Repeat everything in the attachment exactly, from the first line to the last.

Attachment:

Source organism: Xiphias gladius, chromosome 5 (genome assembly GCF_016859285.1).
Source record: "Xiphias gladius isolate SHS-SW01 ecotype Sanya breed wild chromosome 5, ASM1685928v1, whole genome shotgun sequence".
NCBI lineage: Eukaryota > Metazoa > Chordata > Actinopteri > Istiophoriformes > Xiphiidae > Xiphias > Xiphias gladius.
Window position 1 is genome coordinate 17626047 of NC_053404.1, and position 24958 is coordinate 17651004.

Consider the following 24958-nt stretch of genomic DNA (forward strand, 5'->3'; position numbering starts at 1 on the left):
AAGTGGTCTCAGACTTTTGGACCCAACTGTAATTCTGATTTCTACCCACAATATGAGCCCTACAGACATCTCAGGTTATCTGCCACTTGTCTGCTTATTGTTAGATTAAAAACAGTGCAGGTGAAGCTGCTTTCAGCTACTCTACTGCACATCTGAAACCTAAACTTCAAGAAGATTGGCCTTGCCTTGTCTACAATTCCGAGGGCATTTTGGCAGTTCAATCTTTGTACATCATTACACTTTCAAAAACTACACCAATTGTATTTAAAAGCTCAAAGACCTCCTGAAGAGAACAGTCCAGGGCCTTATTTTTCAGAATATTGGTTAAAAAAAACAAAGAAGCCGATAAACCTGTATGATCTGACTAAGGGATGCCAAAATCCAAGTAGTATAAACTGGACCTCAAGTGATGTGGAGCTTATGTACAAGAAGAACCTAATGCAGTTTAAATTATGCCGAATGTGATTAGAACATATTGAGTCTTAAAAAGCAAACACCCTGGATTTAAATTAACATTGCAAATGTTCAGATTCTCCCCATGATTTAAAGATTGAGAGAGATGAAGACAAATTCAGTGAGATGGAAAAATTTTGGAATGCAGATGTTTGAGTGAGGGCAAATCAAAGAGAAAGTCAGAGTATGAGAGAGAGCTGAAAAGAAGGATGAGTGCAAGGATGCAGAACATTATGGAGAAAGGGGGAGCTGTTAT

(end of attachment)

Source organism: Xiphias gladius, chromosome 5 (genome assembly GCF_016859285.1).
Source record: "Xiphias gladius isolate SHS-SW01 ecotype Sanya breed wild chromosome 5, ASM1685928v1, whole genome shotgun sequence".
NCBI lineage: Eukaryota > Metazoa > Chordata > Actinopteri > Istiophoriformes > Xiphiidae > Xiphias > Xiphias gladius.
Window position 1 is genome coordinate 17626047 of NC_053404.1, and position 24958 is coordinate 17651004.

Consider the following 24958-nt stretch of genomic DNA (forward strand, 5'->3'; position numbering starts at 1 on the left):
AAGTGGTCTCAGACTTTTGGACCCAACTGTAATTCTGATTTCTACCCACAATATGAGCCCTACAGACATCTCAGGTTATCTGCCACTTGTCTGCTTATTGTTAGATTAAAAACAGTGCAGGTGAAGCTGCTTTCAGCTACTCTACTGCACATCTGAAACCTAAACTTCAAGAAGATTGGCCTTGCCTTGTCTACAATTCCGAGGGCATTTTGGCAGTTCAATCTTTGTACATCATTACACTTTCAAAAACTACACCAATTGTATTTAAAAGCTCAAAGACCTCCTGAAGAGAACAGTCCAGGGCCTTATTTTTCAGAATATTGGTTAAAAAAAACAAAGAAGCCGATAAACCTGTATGATCTGACTAAGGGATGCCAAAATCCAAGTAGTATAAACTGGACCTCAAGTGATGTGGAGCTTATGTACAAGAAGAACCTAATGCAGTTTAAATTATGCCGAATGTGATTAGAACATATTGAGTCTTAAAAAGCAAACACCCTGGATTTAAATTAACATTGCAAATGTTCAGATTCTCCCCATGATTTAAAGATTGAGAGAGATGAAGACAAATTCAGTGAGATGGAAAAATTTTGGAATGCAGATGTTTGAGTGAGGGCAAATCAAAGAGAAAGTCAGAGTATGAGAGAGAGCTGAAAAGAAGGATGAGTGCAAGGATGCAGAACATTATGGAGAAAGGGGGAGCTGTTAT